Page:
Microsoft: International cyber-pacts can lead to less malware
- 06 February, 2013 20:29
Countries that have signed on to international cybersecurity agreements tend to have fewer malware infections among their citizens, according to new research released by Microsoft and George Washington University.
Countries that have signed the 2001 Council of Europe Cybercrime treaty or the 2004 London Action Plan on spam tend to outperform other countries in a key cybersecurity measure, said the report, released Wednesday by Microsoft and George Washington University's Homeland Security Policy Institute.
While simply signing on to an international cybersecurity agreement may not have an impact on the metric, computers cleaned per mile, or CCM, the agreements often come with requirements for countries before they can sign on, said Paul Nicholas, senior director of global security strategy and diplomacy at Microsoft.
The requirements from the agreements include methods for international cooperation on cybercrime that "can evolve with the changing threat landscape," he said.
To sign on to the agreements, countries "had to go and build capabilities, they had to change laws," Nicholas added.
Beyond the international agreements, researchers found 34 factors that correlate with a stronger national cybersecurity posture. Among the factors that correlated with a lower CCM number were computers per capita, Facebook use, health expenditures per person, broadband penetration, and research and development spending.
However, Microsoft and George Washington found that countries with a defensive strategy for cybersecurity don't necessarily have low CCM rates. "The expression of military doctrines for cyberspace is a novel and ongoing development," the report said.
Countries with the lowest CCM, according to the report, included Australia, China, Japan, Sweden and France. The U.S., U.K., Russia, South Africa, Spain and Argentina had slightly higher CCM rates.
Among the countries with the highest CCM: Turkey, Egypt, Pakistan and Iraq.
Microsoft, in the report, noted that CCM isn't a perfect measure of cybersecurity posture in a country. And a low CCM number doesn't mean that a country is safe from cyberattacks, Nicholas said. "You're safer than you were, but you're not yet safe," he said. "Certainly, there are a lot of painful things happening in the world right now."
Authors of the report hope it will be helpful to policymakers in countries looking to increase their cybersecurity posture, Nicholas said. Policymakers and cybersecurity experts in many parts of the world are currently talking about new ways to cooperate internationally and improve national cybersecurity responses, and those are "very positive" discussions, he said.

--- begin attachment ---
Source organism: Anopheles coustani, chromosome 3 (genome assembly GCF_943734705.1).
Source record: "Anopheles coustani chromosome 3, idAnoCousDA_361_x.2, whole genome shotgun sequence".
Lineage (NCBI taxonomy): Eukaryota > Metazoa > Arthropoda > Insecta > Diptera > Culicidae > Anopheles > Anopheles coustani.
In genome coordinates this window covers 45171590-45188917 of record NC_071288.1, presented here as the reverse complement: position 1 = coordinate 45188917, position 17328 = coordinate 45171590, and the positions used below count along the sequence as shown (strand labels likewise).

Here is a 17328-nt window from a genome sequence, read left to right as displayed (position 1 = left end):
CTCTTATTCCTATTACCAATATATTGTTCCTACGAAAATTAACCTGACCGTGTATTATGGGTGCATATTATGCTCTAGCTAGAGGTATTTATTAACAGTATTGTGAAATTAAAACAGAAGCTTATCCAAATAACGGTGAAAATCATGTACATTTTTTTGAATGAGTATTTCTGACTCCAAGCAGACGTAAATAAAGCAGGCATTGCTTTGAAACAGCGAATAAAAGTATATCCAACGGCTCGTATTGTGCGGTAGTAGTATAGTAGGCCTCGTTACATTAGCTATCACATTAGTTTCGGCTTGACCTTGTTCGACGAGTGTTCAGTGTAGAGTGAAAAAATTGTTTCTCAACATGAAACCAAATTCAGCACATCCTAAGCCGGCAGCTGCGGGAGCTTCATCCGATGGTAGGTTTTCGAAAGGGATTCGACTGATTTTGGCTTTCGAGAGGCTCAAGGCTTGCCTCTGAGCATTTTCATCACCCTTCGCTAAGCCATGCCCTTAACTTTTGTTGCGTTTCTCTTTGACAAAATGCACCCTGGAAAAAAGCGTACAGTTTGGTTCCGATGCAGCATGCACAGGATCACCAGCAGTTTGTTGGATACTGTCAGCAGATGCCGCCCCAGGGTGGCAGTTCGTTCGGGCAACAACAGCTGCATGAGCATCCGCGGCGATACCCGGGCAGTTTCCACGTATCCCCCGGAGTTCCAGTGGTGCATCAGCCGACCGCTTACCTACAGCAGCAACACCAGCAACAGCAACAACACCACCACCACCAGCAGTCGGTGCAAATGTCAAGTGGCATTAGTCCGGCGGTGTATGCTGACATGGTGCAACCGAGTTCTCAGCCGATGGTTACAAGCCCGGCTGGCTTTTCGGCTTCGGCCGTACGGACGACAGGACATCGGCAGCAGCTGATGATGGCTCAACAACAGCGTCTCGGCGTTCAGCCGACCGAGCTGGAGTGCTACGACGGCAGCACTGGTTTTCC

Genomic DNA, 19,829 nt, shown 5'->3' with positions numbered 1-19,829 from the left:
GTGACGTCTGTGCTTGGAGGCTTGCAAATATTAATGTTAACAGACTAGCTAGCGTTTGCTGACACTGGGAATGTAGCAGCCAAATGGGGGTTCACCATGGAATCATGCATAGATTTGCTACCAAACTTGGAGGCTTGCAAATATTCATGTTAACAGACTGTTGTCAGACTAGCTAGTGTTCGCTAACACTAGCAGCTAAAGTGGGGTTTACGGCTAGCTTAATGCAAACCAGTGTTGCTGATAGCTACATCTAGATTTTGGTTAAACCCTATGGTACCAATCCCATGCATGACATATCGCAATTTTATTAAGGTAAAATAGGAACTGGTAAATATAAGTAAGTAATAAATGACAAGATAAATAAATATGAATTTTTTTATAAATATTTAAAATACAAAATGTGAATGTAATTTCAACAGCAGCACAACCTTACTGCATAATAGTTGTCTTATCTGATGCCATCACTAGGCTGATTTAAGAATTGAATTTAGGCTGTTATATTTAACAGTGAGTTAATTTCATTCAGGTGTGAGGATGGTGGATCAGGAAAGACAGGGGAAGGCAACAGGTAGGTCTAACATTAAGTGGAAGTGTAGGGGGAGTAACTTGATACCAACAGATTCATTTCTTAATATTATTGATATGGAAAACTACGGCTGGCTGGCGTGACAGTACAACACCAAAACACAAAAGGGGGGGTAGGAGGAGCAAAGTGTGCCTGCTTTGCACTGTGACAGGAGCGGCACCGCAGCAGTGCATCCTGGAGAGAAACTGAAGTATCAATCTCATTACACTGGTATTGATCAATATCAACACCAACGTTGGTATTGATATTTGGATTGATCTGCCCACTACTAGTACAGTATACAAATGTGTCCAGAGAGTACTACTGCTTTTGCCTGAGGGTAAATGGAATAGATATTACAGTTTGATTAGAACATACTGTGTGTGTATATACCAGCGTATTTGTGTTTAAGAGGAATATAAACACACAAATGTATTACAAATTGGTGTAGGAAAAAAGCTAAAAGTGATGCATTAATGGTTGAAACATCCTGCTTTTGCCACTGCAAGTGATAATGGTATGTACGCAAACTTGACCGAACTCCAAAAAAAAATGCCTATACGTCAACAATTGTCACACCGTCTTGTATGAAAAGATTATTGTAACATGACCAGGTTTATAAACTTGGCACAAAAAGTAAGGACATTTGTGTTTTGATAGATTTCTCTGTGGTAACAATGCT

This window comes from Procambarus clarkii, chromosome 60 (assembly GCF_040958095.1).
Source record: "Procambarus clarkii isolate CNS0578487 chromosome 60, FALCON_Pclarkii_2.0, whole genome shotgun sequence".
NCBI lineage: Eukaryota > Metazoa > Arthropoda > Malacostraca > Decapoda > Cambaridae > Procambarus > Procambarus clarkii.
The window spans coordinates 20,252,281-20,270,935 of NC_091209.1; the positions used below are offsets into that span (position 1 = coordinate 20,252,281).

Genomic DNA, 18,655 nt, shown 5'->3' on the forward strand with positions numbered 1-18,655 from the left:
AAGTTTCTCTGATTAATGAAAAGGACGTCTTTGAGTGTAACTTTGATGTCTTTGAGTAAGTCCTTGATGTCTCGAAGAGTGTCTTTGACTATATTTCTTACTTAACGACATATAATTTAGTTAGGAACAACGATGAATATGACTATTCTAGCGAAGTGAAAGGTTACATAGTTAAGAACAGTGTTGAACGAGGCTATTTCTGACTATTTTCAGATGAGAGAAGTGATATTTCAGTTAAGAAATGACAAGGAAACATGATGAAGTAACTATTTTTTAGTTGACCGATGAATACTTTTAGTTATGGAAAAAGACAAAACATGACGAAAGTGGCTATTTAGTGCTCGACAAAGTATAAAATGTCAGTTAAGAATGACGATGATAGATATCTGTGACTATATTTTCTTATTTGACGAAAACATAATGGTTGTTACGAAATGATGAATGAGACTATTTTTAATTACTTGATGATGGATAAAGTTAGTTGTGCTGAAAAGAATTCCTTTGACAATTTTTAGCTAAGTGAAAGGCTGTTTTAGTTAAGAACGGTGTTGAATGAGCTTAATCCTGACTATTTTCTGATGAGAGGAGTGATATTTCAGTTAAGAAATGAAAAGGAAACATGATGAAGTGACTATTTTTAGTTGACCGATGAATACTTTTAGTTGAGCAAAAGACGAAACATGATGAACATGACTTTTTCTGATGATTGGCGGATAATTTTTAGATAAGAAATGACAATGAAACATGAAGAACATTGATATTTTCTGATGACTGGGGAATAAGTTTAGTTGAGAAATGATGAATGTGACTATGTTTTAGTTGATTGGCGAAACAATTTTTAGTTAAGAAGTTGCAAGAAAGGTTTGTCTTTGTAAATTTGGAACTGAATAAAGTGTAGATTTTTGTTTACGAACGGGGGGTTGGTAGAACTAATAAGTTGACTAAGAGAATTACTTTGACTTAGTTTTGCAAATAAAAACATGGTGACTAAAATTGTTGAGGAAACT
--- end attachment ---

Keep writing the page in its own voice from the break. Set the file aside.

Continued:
Grant Gross covers technology and telecom policy in the U.S. government for The IDG News Service. Follow Grant on Twitter at GrantGross. Grant's e-mail address is firstname.lastname@example.org.
Join the CIO Australia group on LinkedIn. The group is open to CIOs, IT Directors, COOs, CTOs and senior IT managers.
Five trends affecting legal CIOs
CIO Roundtable: The changing face of security
Bitcoin malware count soars as cryptocurrency value climbs
Bouncing Back From CIO Unemployment
Union slams latest fibre-to-premise trial in Tasmania
Chandler Macleod recruits new user virtualization platform
One of Australasia’s largest and most successful recruitment and human capital management companies share their success story after recruiting a user virtualization platform, giving them control over the users and devices that have access to specific applications.
Cloud-Based Mobile Device Security Streamlines Data Protection
Read this white paper to learn why cloud-based security offers superior protection that meets today’s requirements for identifying and preventing access to malicious sites and applications while reducing management complexity and IT staff time and effort. This whitepaper discusses: • Increased use of mobile devices and the associated risks • Ways to address security challenges • Benefits of cloud-based anti-malware solutions
The Collaboration Paradox
In this whitepaper, we look at how new collaboration tools enable global executives to get more out of teams and make faster decisions. However, these teams feel restricted by outdated communication methods that lead to slower decision making and ultimately wasted time and money. Download to hear from the most enthusiastic adopters of collaboration tools and the benefits they have seen in their workplace.